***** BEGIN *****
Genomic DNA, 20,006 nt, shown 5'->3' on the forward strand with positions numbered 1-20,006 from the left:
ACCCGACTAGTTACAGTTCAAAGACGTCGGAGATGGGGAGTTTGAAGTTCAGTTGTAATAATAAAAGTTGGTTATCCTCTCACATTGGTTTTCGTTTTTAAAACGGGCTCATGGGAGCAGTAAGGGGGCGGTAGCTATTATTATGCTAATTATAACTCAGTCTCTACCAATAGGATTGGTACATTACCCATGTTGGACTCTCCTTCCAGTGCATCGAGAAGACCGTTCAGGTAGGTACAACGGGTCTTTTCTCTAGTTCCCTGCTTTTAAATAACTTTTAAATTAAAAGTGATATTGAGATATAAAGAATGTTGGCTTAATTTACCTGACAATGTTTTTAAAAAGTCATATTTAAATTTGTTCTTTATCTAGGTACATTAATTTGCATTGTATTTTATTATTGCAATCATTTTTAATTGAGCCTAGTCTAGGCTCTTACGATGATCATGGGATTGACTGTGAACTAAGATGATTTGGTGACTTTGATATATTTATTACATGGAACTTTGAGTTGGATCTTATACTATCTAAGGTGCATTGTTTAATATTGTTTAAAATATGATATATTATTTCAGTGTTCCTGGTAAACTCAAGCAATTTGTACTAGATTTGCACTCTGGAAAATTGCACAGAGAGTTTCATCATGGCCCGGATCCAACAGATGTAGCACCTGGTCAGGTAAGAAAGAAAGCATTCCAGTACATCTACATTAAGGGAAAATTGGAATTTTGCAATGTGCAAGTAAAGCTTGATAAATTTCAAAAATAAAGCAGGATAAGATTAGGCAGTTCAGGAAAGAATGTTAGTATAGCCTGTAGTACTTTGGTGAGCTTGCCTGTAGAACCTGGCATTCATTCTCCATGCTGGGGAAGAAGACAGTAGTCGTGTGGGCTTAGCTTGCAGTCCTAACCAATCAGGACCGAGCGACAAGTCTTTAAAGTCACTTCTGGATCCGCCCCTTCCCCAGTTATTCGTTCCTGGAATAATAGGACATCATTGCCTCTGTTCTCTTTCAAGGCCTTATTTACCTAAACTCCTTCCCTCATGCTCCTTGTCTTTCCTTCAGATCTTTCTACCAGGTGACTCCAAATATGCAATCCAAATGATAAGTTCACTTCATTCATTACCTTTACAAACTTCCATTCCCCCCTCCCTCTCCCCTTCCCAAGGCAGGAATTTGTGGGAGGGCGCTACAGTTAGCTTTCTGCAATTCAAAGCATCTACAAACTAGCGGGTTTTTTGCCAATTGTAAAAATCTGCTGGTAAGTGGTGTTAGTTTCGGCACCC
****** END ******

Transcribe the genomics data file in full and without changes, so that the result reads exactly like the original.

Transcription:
Genomic DNA, 20,006 nt, shown 5'->3' on the forward strand with positions numbered 1-20,006 from the left:
ACCCGACTAGTTACAGTTCAAAGACGTCGGAGATGGGGAGTTTGAAGTTCAGTTGTAATAATAAAAGTTGGTTATCCTCTCACATTGGTTTTCGTTTTTAAAACGGGCTCATGGGAGCAGTAAGGGGGCGGTAGCTATTATTATGCTAATTATAACTCAGTCTCTACCAATAGGATTGGTACATTACCCATGTTGGACTCTCCTTCCAGTGCATCGAGAAGACCGTTCAGGTAGGTACAACGGGTCTTTTCTCTAGTTCCCTGCTTTTAAATAACTTTTAAATTAAAAGTGATATTGAGATATAAAGAATGTTGGCTTAATTTACCTGACAATGTTTTTAAAAAGTCATATTTAAATTTGTTCTTTATCTAGGTACATTAATTTGCATTGTATTTTATTATTGCAATCATTTTTAATTGAGCCTAGTCTAGGCTCTTACGATGATCATGGGATTGACTGTGAACTAAGATGATTTGGTGACTTTGATATATTTATTACATGGAACTTTGAGTTGGATCTTATACTATCTAAGGTGCATTGTTTAATATTGTTTAAAATATGATATATTATTTCAGTGTTCCTGGTAAACTCAAGCAATTTGTACTAGATTTGCACTCTGGAAAATTGCACAGAGAGTTTCATCATGGCCCGGATCCAACAGATGTAGCACCTGGTCAGGTAAGAAAGAAAGCATTCCAGTACATCTACATTAAGGGAAAATTGGAATTTTGCAATGTGCAAGTAAAGCTTGATAAATTTCAAAAATAAAGCAGGATAAGATTAGGCAGTTCAGGAAAGAATGTTAGTATAGCCTGTAGTACTTTGGTGAGCTTGCCTGTAGAACCTGGCATTCATTCTCCATGCTGGGGAAGAAGACAGTAGTCGTGTGGGCTTAGCTTGCAGTCCTAACCAATCAGGACCGAGCGACAAGTCTTTAAAGTCACTTCTGGATCCGCCCCTTCCCCAGTTATTCGTTCCTGGAATAATAGGACATCATTGCCTCTGTTCTCTTTCAAGGCCTTATTTACCTAAACTCCTTCCCTCATGCTCCTTGTCTTTCCTTCAGATCTTTCTACCAGGTGACTCCAAATATGCAATCCAAATGATAAGTTCACTTCATTCATTACCTTTACAAACTTCCATTCCCCCCTCCCTCTCCCCTTCCCAAGGCAGGAATTTGTGGGAGGGCGCTACAGTTAGCTTTCTGCAATTCAAAGCATCTACAAACTAGCGGGTTTTTTGCCAATTGTAAAAATCTGCTGGTAAGTGGTGTTAGTTTCGGCACCC